It will be appreciated by those skilled in the art that container 45, as preferably embodied, is particularly advantageous for use with psychiatric patients, from whom it is desirable to keep all items with which the patient could potentially inflict injury upon himself or others in or about his room. Also, the upright stability of container 45 provided by the foregoing aspect of the present invention facilitates compliance with the C.D.C. recommendation that medical personnel do not hold any type of sheath device in one hand while attempting to insert a needle thereinto with the other hand. As described above, container 45, which can be construed as a sheath, can be accessed with one hand to insert a used needle/syringe assembly thereinto.
Turning now to FIGS. 4 and 5, there is illustrated an alternate embodiment of a sharps transport device according to the present invention. As here embodied, the transport device (indicated generally at 51) includes a hollow housing member (here in the form of a cylindrical sleeve or tube member 52) which is proportioned to receive a foam or sponge-like insert 54 similar to insert 47 described above. The bottom plug 56, similar to plug 46 described above. The bottom plug 56, similar to plug 46 described above, closes the bottom of housing 52 with weight 58 (similar to weight 50 described above) between the plug and insert 54. In addition, the weight 58 and insert 54 are preferably adhered together such as by hot glue (not shown.)
As preferably embodied, insert 54 is a sponge or foam-like material which can absorb liquids and has a memory. That is, when a needle is inserted into the insert and removed, the sponge-like material automatically returns substantially to its original configuration somewhat like inserting and removing the needle tip from a glass of water. A preferred material with such a memory is cross-link polyethylene. It will be understood by those skilled in the art that because of the memory in the insert member, pressure is continually applied to all surfaces of the needle, thereby creating a firm grip on, and safely encapsulating, the needle. This is particularly advantageous because it substantially insures that the needle will not loosen or fall out if the device is tipped over or dropped. In fact, it has been found that a cross-link polyethylene material provides such a strong grip on the needle that the needle will remain implanted within the insert even if the transport device falls on the floor or is thrown against the wall. Thus, in order to remove the needle, it must be withdrawn manually by a deliberate force, thereby insuring that used needles are secured to permit safe transport to the place of ultimate disposal.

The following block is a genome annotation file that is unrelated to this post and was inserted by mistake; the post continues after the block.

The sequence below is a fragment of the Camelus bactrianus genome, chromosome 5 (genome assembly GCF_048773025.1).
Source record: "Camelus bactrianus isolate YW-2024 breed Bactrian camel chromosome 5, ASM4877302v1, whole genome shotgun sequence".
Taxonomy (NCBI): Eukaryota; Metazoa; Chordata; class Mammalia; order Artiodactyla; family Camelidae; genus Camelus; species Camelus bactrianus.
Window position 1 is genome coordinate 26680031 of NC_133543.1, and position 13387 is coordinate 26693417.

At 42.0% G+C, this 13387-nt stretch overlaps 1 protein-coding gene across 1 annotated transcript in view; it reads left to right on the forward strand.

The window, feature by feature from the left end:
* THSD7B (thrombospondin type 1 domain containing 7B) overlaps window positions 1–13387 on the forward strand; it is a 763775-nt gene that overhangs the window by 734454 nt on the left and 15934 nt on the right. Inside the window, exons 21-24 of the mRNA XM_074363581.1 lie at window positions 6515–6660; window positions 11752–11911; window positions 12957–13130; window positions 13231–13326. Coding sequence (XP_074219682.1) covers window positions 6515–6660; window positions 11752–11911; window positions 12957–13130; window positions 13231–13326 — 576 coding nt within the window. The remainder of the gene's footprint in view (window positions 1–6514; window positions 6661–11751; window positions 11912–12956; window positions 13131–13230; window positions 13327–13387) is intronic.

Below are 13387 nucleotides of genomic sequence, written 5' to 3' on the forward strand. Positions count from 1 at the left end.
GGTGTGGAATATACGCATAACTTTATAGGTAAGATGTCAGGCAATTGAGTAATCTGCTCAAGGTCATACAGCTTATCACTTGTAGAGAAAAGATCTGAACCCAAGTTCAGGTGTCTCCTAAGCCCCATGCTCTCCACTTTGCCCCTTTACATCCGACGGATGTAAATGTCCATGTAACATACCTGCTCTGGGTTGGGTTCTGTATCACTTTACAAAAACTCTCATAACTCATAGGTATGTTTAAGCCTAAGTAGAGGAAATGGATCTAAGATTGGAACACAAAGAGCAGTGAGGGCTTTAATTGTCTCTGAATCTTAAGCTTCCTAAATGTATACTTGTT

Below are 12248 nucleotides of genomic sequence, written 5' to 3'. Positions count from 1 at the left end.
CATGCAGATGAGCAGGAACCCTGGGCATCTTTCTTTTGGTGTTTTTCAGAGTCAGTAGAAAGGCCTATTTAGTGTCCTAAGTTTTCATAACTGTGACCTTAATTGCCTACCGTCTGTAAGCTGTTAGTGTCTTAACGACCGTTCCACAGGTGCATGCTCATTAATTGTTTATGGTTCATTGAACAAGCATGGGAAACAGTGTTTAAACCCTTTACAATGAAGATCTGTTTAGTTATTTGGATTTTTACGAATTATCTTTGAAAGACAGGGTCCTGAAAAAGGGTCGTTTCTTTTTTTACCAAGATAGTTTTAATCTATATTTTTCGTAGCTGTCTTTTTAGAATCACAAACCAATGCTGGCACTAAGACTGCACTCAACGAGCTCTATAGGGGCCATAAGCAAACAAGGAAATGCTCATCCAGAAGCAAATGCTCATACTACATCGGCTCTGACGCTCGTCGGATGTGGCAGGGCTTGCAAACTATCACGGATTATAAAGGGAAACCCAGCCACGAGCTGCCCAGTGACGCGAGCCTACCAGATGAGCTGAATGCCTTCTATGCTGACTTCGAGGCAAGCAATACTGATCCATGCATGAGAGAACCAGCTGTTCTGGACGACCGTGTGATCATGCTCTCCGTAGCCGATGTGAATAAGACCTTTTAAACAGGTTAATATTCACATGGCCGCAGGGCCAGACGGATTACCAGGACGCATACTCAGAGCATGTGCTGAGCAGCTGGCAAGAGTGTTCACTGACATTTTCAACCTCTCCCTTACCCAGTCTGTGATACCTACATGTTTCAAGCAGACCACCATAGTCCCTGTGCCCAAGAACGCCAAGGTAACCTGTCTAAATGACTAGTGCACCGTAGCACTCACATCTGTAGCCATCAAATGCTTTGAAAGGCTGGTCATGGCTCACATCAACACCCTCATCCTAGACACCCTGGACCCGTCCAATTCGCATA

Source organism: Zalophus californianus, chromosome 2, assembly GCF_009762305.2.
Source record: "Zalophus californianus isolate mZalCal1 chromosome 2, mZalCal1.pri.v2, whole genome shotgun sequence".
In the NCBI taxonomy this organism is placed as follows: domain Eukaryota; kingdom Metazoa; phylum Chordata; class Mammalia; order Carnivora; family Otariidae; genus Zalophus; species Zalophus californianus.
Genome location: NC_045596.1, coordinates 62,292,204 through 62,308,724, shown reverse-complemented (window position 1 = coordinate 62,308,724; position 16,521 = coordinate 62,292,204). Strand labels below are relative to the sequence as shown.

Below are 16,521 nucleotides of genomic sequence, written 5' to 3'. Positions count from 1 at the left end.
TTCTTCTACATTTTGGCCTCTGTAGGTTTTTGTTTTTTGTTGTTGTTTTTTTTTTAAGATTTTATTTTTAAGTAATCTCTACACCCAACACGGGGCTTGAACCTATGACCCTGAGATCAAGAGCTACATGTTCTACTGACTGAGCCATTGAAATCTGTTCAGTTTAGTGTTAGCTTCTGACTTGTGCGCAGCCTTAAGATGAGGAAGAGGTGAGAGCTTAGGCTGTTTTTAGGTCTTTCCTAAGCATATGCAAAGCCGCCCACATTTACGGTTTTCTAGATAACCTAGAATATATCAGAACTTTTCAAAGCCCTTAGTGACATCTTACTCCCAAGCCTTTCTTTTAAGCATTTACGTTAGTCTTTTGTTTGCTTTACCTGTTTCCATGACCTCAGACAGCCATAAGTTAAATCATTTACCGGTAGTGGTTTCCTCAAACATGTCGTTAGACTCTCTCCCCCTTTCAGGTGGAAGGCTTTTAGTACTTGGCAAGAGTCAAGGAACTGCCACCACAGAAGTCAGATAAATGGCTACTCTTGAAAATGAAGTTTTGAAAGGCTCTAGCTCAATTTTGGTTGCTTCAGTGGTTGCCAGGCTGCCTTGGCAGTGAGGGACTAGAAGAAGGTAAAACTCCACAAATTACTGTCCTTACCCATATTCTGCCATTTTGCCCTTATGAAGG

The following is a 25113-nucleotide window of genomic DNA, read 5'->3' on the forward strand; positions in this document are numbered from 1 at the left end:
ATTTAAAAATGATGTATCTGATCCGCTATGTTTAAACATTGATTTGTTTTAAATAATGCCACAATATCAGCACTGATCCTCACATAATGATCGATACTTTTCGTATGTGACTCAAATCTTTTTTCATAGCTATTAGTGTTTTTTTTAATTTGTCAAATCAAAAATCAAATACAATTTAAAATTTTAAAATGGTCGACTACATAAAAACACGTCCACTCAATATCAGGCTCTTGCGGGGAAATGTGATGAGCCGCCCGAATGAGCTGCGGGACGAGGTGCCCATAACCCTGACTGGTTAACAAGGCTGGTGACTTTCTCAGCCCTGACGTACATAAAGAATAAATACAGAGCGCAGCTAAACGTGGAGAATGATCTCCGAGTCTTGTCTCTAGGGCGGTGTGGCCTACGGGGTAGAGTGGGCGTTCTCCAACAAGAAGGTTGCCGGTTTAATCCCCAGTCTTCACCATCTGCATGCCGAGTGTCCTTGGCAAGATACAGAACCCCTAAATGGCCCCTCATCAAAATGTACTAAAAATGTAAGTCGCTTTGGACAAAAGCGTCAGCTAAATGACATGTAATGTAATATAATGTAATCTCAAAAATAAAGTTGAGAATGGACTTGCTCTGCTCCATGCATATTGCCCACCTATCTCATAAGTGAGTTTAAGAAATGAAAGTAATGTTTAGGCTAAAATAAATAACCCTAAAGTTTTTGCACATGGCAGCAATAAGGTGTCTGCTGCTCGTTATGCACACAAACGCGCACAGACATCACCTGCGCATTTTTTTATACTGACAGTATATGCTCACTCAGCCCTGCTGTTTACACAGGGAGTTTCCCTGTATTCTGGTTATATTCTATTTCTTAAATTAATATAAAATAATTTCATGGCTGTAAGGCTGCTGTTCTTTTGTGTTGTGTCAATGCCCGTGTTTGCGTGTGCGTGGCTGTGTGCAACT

Advantageously, housing 52 may include abuttment indicated at 59 for helping retain the insert 54 in its proper location at the bottom of transport device 51. Alternatively, the insert can be retained by a tight friction fit and/or by adhering, such as by a hot melted glue to the inner walls of housing 52. Similarly, end cap 56 can be secured by a tight friction fit and/or by appropriate adhesive, as disclosed above. Weight 58 can, as disclosed above, be a metal insert, a threaded nut or a ceramic magnet.
As here embodied, a collar member (indicated generally at 60) may be installed at the open top end of housing 52 to provide the added feature of temporarily storing butterfly or like needles from an I.V. or blood collecting assembly. To this end, collar 60 includes an opening (indicated at 62) for receiving a used I.V. needle (indicated at 64 in FIG. 5). As here embodied, collar 62 also includes a top flange 61 to limit inward insertion of the collar and a conical, or inwardly tapered, skirt (indicated at 63) which is received within the open end of housing 52. It will be understood that by providing a tapered or conical skirt 63, room is provided between the outer surface of skirt 63 and the inner surface of housing 52 to receive and retain the needle.
As is apparent from FIG. 5, collar 60 may be secured to housing 52 by any convenient means apparent to those skilled in the art. As here embodied, the collar is secured by "punching" two or more half-moon shaped tabs (indicated at 52a and 63a) in both the wall of housing 52 and the skirt of collar 60, respectively. The tabs 52a are punched inwardly a distance at least beyond the skirt 63 so that they become an obstruction to prevent withdrawl of the collar from housing 52 and thereby lock it in place.
Advantageously, a removable top cap member (indicated at 66) may be included for covering the open top end of transport device 51. As here embodied, the top cap member 66 may be a snap-on lid which snaps over the radially outwardly projecting edges of flange 61. It will be understood by those skilled in the art that the top cap member permits complete enclosure of the transport device 51 to facilitate carrying the device when not being used to actually store a used needle. A tab (indicated at 66a) may be formed on the top cap member to aid in the removal of the cap when device 51 is to be used to receive a used needle. In addition, the bottom of housing 52 may be a slightly outwardly flared bottom (indicated at 52b) proportioned to likewise permit removable attachment of cap member 66. It will be understood that this provides a convenient way to store the cap member when device 51 is being used to store needles, yet makes it conveniently available for closing the top of device 51 after the contents of the device have been removed.